On 3 August 2022, the FCA published its Policy Statement on strengthening the rules relating to the Appointed Representative ("AR") regime. This provides feedback on its December 2021 consultation, and sets out the final rules that will apply. (For our previous publications on this topic, see The Appointed Representatives regime – principals under scrutiny and Principals and appointed representatives in the FCA's sights).
It is evident that the FCA regards the AR regime in its current incarnation as having given rise to disproportionate harm across all sectors. It is therefore no surprise that its Policy Statement makes clear that it will be enacting all the changes to the rules that it proposed in its consultation, with only minor modifications.
The new rules broadly fall into two categories and these indicate clearly the purpose behind the changes. The first type relates to the FCA's expectations of principals and their oversight of ARs. The FCA's overriding goal is plainly to try to ensure that principals conduct themselves in a way that reduces harm caused by ARs. This is consistent with its strategy to reduce consumer harm and the new consumer duty it is introducing. The second type concerns the provision of information and notifications by principals to the FCA. The FCA no doubt wants to make sure that it is armed with sufficient information in order to be able to identify the principal/AR relationships where problems may arise and to be in a position to intervene where necessary.
The FCA estimates that there are approximately 3,400 principals and 37,000 ARs. Its analysis is that principals generate 50 to 400% more complaints and supervisory cases than non-principals across all sectors. The changes to the AR regime will not only significantly bolster the rules that principals are obliged to comply with, but they also contain quite detailed new guidance indicating to principals how they should do so. This is to be welcomed, although it is not without cost, which in some cases will be significant. In relation to large firms (those with 100 or more ARs), the FCA has increased its estimate of the likely cost, now estimating the average cost per large firm as just under £36,000. Firms have only four months to implement the changes (the changes come into force on 8 December 2022). For some firms, this timeframe will be challenging, although transitional arrangements will ease the difficulties to an extent.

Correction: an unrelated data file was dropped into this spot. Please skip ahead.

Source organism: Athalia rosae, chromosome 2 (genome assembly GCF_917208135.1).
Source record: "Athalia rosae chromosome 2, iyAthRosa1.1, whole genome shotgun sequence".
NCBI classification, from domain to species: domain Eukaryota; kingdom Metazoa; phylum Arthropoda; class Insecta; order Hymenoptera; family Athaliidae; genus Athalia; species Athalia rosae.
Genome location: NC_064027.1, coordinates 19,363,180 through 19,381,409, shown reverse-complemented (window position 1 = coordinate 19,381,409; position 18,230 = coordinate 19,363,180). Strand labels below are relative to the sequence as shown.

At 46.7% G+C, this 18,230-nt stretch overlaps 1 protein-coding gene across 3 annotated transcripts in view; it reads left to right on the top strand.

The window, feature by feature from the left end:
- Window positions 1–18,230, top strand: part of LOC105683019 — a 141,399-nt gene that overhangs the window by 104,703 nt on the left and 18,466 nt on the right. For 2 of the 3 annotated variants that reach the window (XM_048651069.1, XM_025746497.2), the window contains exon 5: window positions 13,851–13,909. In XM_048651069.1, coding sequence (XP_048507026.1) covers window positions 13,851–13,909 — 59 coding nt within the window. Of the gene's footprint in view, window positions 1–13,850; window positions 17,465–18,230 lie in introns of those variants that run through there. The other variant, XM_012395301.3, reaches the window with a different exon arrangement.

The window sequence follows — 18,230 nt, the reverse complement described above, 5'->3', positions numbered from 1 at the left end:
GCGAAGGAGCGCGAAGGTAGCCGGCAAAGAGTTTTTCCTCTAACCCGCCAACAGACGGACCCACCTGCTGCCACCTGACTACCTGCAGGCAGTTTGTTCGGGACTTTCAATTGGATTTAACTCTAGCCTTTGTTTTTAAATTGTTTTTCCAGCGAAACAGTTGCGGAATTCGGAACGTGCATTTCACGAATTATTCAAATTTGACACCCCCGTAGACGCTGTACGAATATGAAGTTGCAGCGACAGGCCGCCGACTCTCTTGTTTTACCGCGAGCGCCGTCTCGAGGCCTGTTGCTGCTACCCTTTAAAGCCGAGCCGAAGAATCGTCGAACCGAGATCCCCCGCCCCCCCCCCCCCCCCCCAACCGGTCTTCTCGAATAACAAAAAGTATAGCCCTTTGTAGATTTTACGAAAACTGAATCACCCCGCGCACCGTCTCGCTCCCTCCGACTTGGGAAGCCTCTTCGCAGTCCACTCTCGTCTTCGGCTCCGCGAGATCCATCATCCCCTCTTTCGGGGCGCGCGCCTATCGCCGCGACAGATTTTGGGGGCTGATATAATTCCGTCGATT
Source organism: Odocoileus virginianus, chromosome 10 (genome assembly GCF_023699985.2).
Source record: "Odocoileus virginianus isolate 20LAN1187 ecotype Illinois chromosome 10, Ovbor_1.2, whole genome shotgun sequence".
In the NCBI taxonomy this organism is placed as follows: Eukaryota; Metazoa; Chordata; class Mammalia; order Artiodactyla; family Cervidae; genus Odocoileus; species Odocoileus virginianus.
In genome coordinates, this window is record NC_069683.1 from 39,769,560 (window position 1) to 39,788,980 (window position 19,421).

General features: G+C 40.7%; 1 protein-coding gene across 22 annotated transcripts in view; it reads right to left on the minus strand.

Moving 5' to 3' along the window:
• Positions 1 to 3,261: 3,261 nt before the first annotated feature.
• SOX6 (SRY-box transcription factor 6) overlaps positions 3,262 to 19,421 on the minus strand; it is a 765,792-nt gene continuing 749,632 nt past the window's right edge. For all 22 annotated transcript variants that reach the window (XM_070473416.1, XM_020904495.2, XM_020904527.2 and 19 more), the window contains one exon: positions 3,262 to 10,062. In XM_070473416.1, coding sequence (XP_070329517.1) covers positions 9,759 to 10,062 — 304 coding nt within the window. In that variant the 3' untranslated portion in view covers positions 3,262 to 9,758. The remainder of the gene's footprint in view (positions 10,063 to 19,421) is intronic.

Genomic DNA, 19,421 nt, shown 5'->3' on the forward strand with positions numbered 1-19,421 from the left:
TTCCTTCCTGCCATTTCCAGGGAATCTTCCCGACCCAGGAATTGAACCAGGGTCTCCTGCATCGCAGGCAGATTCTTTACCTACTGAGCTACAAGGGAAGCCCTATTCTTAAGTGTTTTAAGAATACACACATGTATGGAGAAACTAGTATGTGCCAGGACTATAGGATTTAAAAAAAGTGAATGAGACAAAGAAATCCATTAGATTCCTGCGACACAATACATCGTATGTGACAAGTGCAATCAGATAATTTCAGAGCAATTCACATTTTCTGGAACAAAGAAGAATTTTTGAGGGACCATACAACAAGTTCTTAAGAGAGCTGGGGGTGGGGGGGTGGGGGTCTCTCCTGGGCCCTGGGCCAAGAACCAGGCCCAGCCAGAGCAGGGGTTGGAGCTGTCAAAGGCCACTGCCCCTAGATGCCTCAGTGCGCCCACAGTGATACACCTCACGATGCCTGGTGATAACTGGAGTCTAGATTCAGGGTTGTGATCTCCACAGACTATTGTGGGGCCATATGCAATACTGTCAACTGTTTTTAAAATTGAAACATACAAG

Readers should also be aware that these rule changes are unlikely to be an end to the story. Discussions involving the Treasury and the FCA are ongoing about potential legislative reforms to the AR regime, including limiting the scope of the regime and including the potential application of all or part of the Senior Managers and Certification Regime.
In the meantime, we expect to see action by the FCA against principals it has concerns about. Following its survey of around half the population of principals and ARs in October 2021, the FCA identified over 60 principal firms across a wide range of sectors for further analysis. It also indicated that it had or would take action where it detected harm. We expect that the upcoming rule changes will lead to further interventions by the FCA and enforcement action as a result.